Behavioural addictions and the transition from DSM-IV-TR to DSM-5

F. Pinna, B. Dell'Osso, M. Di Nicola, L. Janiri, A. C. Altamura, B. Carpiniello, E. Hollander

Research output: Contribution to journalArticlepeer-review

27 Scopus citations


The concept of addiction, traditionally applied to psychotropic substances, has been officially extended by the DSM-5 to gambling disorder, a "behavioural addiction" (BA), in which the focus of the addiction is represented by a specific behaviour. BAs are emerging psychopathological disorders with an increased in scientific interest and socio-cultural and economic implications. In this paper, we will review the available evidence on the clinical, diagnostic and psychopathological features of BAs, with particular reference to gambling disorder, sex-addiction, compulsive buying, exercise, work, technological and love addictions. Even though each of these addictions may likely meet the requirements for classification as a separate diagnostic entity, at present, the only two disorders included in DSM-5 are gambling disorder and internet gaming disorder. The absence of specific diagnostic criteria, the present of difficulties in differentiating pathological from "normal" behaviours, and blurring of demarcation lines between physiology and pathology complicate the epidemiologic investigation and diagnostic assessment of BAs. Moreover, the lack of valid screening tools and the frequent comorbidity with other mental disorders further hinder the diagnostic approach to BAs. Therefore, clear-cut and welldefined diagnostic classification needs to be established, along with a better understanding of the clinical and psychopathological features of BAs, as a fundamental prerequisite to prevention, early diagnosis and treatment.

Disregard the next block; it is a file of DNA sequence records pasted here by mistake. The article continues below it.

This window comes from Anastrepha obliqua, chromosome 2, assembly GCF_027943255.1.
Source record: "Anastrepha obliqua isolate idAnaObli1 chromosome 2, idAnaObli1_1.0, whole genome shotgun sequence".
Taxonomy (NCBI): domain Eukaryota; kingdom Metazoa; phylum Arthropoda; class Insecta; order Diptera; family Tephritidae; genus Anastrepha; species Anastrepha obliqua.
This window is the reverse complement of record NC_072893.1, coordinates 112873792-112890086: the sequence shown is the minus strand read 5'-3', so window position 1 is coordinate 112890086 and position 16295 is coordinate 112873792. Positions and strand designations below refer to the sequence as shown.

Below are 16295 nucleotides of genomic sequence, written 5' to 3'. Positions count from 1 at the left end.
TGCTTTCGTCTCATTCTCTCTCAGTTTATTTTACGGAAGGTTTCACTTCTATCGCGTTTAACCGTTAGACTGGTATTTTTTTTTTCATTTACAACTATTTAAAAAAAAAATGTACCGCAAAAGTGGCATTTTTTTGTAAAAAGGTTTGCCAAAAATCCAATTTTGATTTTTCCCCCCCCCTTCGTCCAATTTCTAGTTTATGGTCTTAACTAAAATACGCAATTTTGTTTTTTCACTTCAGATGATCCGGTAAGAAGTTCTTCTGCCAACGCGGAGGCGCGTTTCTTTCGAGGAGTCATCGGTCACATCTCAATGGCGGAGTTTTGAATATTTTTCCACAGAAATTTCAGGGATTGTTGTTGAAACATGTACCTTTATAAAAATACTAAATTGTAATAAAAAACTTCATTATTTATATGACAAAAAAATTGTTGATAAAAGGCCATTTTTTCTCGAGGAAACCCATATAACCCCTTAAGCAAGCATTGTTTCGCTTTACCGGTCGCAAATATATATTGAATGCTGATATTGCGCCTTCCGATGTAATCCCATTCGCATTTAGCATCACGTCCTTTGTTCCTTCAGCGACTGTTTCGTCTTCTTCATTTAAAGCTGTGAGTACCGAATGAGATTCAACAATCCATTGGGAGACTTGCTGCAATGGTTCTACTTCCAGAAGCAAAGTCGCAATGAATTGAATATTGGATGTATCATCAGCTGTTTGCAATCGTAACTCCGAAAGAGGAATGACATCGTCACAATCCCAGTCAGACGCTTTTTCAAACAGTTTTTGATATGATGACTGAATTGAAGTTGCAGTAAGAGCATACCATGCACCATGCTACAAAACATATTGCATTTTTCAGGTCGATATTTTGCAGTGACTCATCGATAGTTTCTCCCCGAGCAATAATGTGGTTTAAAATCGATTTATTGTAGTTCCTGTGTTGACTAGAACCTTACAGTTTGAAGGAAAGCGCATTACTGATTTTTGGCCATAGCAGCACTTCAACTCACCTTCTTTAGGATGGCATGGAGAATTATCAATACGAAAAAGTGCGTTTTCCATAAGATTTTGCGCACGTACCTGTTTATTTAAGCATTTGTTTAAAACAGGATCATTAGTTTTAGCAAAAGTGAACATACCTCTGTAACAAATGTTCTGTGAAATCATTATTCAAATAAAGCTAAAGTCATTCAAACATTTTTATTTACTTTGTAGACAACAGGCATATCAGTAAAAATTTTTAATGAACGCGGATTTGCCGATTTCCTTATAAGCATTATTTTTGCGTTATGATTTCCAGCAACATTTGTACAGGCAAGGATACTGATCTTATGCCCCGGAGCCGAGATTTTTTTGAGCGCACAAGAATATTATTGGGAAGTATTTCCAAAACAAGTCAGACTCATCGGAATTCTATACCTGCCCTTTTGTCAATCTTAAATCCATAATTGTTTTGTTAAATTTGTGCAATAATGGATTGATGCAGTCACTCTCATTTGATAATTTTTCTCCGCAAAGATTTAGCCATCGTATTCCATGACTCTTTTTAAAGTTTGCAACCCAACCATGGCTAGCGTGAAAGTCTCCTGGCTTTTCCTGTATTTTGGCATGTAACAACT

Original languageEnglish (US)
Pages (from-to)380-389
Number of pages10
JournalJournal of Psychopathology
Issue number4
StatePublished - 2015


  • Behavioural addictions
  • Clinical features
  • Diagnosis
  • Psychopathology

ASJC Scopus subject areas

  • Clinical Psychology
  • Psychiatry and Mental health


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